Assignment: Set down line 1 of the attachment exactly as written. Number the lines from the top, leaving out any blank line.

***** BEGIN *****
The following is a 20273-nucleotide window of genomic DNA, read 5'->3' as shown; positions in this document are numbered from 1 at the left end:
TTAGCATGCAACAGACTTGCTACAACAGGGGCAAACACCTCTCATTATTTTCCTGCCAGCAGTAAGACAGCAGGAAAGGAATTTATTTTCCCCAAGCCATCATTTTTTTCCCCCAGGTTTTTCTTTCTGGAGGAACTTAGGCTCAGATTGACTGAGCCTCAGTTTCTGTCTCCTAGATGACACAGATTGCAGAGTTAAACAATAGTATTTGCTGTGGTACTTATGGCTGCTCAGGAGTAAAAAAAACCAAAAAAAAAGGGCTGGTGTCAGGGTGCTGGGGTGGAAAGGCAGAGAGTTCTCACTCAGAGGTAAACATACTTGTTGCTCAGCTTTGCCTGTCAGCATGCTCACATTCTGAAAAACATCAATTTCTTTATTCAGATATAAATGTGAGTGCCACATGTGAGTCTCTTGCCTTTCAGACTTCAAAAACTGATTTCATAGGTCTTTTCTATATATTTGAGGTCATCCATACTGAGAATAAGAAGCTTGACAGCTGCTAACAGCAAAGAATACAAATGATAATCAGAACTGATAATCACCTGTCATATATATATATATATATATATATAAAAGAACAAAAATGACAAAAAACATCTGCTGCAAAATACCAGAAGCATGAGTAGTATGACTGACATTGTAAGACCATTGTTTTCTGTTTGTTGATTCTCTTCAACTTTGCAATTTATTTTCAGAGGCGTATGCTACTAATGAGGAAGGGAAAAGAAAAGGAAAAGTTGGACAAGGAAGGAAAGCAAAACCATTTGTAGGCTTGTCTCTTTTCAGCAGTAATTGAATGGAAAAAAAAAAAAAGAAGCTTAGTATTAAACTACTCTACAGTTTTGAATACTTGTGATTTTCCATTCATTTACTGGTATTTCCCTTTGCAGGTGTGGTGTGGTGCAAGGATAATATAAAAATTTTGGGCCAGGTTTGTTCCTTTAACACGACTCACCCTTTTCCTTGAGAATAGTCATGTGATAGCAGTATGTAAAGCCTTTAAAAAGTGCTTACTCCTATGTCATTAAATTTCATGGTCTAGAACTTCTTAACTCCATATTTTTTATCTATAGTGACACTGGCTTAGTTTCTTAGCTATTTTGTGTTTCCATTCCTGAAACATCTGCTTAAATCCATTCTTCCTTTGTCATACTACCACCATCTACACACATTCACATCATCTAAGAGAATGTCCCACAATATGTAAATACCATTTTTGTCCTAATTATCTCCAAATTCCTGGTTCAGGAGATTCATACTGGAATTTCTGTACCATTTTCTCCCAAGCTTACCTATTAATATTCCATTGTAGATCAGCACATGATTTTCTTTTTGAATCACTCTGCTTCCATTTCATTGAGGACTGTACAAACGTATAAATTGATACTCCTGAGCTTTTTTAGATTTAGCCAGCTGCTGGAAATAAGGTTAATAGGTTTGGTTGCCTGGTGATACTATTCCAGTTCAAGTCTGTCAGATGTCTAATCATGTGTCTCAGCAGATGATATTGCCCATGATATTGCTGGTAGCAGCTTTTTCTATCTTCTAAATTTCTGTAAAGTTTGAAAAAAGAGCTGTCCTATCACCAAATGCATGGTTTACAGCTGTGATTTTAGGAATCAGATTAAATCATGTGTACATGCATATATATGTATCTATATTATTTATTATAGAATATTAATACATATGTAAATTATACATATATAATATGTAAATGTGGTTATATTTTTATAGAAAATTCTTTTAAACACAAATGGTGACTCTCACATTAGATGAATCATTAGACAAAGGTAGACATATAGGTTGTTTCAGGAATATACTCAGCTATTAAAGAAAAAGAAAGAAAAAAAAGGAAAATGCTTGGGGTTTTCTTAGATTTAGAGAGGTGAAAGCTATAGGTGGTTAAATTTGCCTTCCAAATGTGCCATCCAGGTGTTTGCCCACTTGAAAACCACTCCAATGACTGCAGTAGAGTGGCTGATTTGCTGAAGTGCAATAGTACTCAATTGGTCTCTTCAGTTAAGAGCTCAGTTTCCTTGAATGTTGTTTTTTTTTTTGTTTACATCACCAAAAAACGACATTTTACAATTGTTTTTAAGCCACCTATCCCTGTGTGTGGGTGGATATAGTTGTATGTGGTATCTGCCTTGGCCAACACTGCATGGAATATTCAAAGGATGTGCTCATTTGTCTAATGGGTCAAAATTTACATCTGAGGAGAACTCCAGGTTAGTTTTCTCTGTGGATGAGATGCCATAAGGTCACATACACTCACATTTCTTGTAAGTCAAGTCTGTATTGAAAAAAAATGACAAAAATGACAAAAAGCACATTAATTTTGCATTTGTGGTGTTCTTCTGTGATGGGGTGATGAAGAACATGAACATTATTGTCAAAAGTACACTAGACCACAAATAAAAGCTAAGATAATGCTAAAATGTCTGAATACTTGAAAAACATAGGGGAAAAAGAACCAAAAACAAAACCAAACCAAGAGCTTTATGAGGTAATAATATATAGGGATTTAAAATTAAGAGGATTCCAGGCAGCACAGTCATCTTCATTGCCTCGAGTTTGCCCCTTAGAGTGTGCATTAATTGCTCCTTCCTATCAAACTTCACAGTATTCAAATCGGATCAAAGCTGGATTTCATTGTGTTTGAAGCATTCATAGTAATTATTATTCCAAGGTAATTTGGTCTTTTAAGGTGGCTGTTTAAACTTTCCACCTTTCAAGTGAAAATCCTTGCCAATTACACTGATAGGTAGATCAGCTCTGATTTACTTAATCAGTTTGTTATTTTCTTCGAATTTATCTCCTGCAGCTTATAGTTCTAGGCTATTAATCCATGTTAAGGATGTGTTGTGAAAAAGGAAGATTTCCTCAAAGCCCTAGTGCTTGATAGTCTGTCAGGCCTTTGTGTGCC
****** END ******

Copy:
The following is a 20273-nucleotide window of genomic DNA, read 5'->3' as shown; positions in this document are numbered from 1 at the left end: